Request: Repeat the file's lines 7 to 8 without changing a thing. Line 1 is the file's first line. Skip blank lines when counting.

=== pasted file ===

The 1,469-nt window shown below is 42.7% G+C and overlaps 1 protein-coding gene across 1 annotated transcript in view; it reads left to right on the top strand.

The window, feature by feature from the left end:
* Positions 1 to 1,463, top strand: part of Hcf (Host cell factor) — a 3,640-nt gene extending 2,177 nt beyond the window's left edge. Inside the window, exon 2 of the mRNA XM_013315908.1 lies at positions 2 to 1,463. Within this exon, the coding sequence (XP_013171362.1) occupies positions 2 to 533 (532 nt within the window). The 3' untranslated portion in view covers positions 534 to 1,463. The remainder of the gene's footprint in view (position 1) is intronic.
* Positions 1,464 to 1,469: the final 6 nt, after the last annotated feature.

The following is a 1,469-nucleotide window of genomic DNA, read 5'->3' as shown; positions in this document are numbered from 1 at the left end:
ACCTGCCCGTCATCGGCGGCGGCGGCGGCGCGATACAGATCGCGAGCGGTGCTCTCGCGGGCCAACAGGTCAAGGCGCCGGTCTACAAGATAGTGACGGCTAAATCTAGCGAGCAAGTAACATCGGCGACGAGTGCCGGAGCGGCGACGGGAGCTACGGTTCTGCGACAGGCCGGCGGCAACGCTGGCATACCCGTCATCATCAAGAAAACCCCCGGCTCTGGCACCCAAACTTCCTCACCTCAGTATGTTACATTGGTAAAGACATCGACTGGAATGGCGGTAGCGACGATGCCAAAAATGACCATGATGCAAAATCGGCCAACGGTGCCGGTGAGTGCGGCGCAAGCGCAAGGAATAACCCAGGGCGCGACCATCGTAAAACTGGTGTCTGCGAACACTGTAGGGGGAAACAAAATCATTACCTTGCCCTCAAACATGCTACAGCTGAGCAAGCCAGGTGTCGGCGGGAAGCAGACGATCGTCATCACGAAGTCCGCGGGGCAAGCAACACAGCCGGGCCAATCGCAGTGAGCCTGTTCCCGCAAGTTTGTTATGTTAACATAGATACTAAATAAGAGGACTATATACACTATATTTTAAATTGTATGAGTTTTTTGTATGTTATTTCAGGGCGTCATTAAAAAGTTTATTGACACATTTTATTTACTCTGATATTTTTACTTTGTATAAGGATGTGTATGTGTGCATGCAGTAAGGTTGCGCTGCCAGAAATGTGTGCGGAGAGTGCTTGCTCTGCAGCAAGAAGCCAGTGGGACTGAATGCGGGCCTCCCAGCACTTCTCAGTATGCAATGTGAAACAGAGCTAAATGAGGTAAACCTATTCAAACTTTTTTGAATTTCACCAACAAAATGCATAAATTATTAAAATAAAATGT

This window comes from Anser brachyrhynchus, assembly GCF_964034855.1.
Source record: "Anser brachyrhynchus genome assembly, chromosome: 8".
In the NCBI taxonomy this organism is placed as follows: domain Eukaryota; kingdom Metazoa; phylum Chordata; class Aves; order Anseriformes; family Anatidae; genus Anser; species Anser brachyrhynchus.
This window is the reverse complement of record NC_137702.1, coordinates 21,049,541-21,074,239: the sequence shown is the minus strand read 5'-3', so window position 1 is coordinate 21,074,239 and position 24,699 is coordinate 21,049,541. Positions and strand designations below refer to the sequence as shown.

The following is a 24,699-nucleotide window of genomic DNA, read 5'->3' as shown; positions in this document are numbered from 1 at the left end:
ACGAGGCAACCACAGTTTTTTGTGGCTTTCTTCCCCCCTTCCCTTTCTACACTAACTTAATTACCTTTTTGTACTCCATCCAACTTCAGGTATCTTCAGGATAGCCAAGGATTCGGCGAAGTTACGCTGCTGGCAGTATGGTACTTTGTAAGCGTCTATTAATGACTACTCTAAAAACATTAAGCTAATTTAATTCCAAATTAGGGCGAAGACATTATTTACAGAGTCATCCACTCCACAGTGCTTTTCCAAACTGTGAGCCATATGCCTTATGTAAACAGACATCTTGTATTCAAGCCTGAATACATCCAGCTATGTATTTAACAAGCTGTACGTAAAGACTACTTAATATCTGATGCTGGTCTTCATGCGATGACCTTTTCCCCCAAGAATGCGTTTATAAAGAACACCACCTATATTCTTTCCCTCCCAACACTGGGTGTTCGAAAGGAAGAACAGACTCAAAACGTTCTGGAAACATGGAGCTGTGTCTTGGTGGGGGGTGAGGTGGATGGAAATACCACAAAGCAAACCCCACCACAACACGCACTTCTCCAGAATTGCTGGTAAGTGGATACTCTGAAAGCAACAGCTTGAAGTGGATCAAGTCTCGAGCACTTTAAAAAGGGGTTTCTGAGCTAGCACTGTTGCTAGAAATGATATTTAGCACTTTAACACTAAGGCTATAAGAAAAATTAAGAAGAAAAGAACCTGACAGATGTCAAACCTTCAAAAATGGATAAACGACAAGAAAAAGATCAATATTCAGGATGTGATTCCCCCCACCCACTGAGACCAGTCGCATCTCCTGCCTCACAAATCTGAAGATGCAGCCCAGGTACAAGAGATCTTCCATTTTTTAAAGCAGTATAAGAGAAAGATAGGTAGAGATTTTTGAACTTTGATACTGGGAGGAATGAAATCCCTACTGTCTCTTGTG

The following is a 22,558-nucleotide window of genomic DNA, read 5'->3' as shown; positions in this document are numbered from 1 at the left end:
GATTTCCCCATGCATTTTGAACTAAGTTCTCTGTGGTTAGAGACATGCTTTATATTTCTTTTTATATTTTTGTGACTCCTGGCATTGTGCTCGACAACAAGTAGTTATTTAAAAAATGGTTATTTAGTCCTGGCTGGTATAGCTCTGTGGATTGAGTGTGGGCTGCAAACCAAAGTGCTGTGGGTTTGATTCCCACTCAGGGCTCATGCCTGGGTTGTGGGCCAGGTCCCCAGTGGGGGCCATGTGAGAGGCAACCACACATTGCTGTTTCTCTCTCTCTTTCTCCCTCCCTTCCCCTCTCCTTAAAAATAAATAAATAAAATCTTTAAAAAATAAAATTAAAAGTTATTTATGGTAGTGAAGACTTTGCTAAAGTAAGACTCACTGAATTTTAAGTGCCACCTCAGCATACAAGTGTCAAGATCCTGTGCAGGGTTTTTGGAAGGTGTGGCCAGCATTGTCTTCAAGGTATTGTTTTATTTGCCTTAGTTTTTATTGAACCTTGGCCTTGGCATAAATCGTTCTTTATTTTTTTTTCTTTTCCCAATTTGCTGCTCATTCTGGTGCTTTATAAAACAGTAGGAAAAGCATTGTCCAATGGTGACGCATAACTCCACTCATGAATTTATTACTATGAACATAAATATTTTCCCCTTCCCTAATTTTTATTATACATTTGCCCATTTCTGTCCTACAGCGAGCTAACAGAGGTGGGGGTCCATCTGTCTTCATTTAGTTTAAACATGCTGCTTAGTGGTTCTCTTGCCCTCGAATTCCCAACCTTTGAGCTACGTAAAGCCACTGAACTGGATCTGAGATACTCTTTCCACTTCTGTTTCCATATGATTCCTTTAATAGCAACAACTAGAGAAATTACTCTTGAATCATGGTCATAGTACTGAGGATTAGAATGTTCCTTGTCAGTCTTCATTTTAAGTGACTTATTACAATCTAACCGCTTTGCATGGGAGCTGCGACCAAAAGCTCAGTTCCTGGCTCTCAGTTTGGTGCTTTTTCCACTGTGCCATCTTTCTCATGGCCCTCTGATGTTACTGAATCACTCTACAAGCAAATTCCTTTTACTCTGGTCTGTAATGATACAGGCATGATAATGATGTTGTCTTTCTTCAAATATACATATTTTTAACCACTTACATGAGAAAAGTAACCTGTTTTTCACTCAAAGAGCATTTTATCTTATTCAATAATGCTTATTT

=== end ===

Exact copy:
This window comes from Anser brachyrhynchus, assembly GCF_964034855.1.
Source record: "Anser brachyrhynchus genome assembly, chromosome: 8".